Taking safety precautions helps to protect young children from drowning in swimming and spa pools.
Pool owners are required to maintain the safety of their pool area. When building a new pool, you must also follow certain safety measures.
If you plan to sell or rent out property with a pool in NSW, become informed about the laws that apply.
Drowning is a leading cause of preventable death in children under 5 years of age. In 2012, the Swimming Pools Act 1992 was amended to improve the safety of children around swimming pools in NSW. The changes include:
These laws apply if you are the owner of a property with a swimming pool or spa pool. In a strata or community scheme, all the lot owners jointly own any swimming pool or spa pool that is on common property. The owners corporation (or body corporate) is responsible for ensuring such pools are compliant with the Swimming Pools Act 1992.
The law applies to any excavation, structure or vessel - including swimming pools and spa pools - that are:
From 29 April 2016 onwards, when a residential tenancy agreement is entered into for a property with a swimming pool or spa pool, the landlord or real estate agent must provide the tenant with a copy of the valid certificate of compliance or occupation certificate.
This requirement does not apply to a lot in a strata scheme or in a community scheme if that strata or community scheme has more than two lots.
If you are selling a property with a swimming pool or spa pool on and after 29 April 2016, you must ensure the contract for sale includes:
This requirement does not apply to a lot in a strata scheme or in a community scheme if that strata or community scheme has more than two lots, or if the sales contract is for an off-the-plan property.
Not attaching the certificates when required may allow the purchaser to rescind the contract within 14 days of exchange, unless settlement has already occurred.
If a certificate of non-compliance is attached to the contract for sale, the vendor is transferring the obligation to obtain a certificate of compliance to the purchaser. The purchaser will have 90 days from the date of settlement to rectify defects listed in the certificate of non-compliance and obtain a certificate of compliance.
Pool owners are required to register their pools online on the NSW Government's Swimming Pool Register.
Once registered, a certificate of registration will be issued to the pool owner. To check that your pool has been registered, go to the NSW Government's Swimming Pool Register website at www.swimmingpoolregister.nsw.gov.au
Local councils, and accredited certifiers registered with the Building Professionals Board, can carry out a swimming pool barrier inspection. They can then issue a certificate of compliance if the swimming pool or spa pool meets all the safety requirements.
Pool owners should contact their local council or a private certifier early to organise a compliance inspection.
A swimming pool certificate of compliance is valid for 3 years from its date of issue. To check if a certificate of compliance has been issued, go to the NSW Government's Swimming Pool Register.
A relevant occupation certificate may be used instead of a swimming pool certificate of compliance if it:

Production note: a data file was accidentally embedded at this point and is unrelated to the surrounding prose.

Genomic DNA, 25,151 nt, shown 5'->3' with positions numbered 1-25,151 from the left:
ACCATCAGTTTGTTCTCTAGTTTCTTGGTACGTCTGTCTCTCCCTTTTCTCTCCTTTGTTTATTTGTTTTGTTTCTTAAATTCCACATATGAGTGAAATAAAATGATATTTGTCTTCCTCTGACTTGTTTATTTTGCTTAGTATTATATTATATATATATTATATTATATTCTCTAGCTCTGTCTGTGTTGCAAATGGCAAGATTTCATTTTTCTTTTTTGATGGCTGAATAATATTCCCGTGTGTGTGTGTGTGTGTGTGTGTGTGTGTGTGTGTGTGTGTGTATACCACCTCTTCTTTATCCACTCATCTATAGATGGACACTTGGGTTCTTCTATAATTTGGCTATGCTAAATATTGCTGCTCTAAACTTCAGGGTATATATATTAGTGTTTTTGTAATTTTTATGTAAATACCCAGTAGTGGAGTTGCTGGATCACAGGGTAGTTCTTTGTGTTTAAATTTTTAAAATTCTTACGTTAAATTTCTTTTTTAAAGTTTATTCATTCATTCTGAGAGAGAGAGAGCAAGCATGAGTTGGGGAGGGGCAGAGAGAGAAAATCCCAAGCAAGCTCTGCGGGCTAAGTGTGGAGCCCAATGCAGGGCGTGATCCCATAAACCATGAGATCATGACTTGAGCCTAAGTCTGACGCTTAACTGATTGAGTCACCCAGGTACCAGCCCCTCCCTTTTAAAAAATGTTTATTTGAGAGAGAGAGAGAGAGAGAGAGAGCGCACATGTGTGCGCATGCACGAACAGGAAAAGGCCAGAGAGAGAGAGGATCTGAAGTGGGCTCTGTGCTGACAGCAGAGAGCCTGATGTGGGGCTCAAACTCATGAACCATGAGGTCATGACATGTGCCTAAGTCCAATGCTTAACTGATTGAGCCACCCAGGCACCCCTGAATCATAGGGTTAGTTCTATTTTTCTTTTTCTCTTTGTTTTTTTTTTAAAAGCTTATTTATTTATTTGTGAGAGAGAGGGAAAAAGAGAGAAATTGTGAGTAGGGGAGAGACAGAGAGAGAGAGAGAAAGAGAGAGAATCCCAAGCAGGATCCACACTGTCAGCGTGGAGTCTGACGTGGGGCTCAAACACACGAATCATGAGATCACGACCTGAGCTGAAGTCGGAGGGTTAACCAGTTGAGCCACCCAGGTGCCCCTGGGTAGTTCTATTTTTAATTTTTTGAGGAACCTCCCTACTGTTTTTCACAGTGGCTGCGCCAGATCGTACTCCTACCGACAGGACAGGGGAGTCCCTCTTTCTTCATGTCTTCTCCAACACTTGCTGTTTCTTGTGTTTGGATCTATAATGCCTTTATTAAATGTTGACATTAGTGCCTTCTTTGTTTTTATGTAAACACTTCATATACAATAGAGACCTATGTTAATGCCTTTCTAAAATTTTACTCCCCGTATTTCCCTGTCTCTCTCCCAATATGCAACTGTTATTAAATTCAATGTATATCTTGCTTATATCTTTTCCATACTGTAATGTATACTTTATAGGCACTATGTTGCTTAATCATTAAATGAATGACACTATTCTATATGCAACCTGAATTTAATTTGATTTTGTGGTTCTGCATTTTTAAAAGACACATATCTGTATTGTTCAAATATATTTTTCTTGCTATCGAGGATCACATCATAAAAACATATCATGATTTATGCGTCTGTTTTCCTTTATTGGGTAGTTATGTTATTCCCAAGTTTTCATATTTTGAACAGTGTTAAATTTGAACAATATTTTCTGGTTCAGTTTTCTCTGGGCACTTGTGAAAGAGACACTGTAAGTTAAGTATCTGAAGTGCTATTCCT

If an occupation certificate is used, evidence that the swimming pool is registered must also be provided with the sales contract.
You can search the NSW Government's Swimming Pool Register to check if a pool has been registered and whether a certificate of compliance has been issued.
For more information, fact sheets in other languages and water safety requirements, please visit the Royal Life Saving NSW website or contact your local council.
When building a new pool, it is necessary to:
The Children's Hospital, Westmead, commissioned a comprehensive video covering a range of pool safety topics. All pool owners are encouraged to take a few minutes to watch the video and implement its safety messages and techniques.
There have been several incidents where children have become trapped in cleaning and skimming systems used in swimming pools.
The types of pool cleaning devices involved in these incidents have included:
Check what pool cleaning system is used in your swimming pool. If you are unsure, contact the pool builder or your local pool service provider for help.
If you own a swimming pool with a potty-style skimmer box (so-called as it resembles a child’s potty) you should ensure that the skimmer box lid is securely attached by glue or screwed down in place so it can't be removed.
If you own a swimming pool with an in-floor cleaning system using suction outlets (outlets that draw from the pool) you should:
All pool owners should:
Pools and electricity can be a lethal combination. Be very careful if you have a swimming pool that has a portable electrical pump and filter system where there is no protective housing.
When buying pools with electrical pumps and filters you should:
If it is necessary to use flexible extension cords:
Owners of premises with swimming pools must:
Please visit the pool safety checklists page on the NSW Swimming Pool Register for further information.
For safety information about inflatable or portable pools refer to the Inflatable swimming pools page on the Fair Trading website.
Near your pool, you should have a cardio pulmonary resuscitation (CPR) sign that is in good condition and can be read from a distance of 3 metres.
You can buy a CPR sign from your local pool shop, council or community organisations such as St John Ambulance, the Australian Red Cross or The Royal Life Saving Society.
Get a free copy of Adobe Acrobat Reader so you can access PDF versions of our information.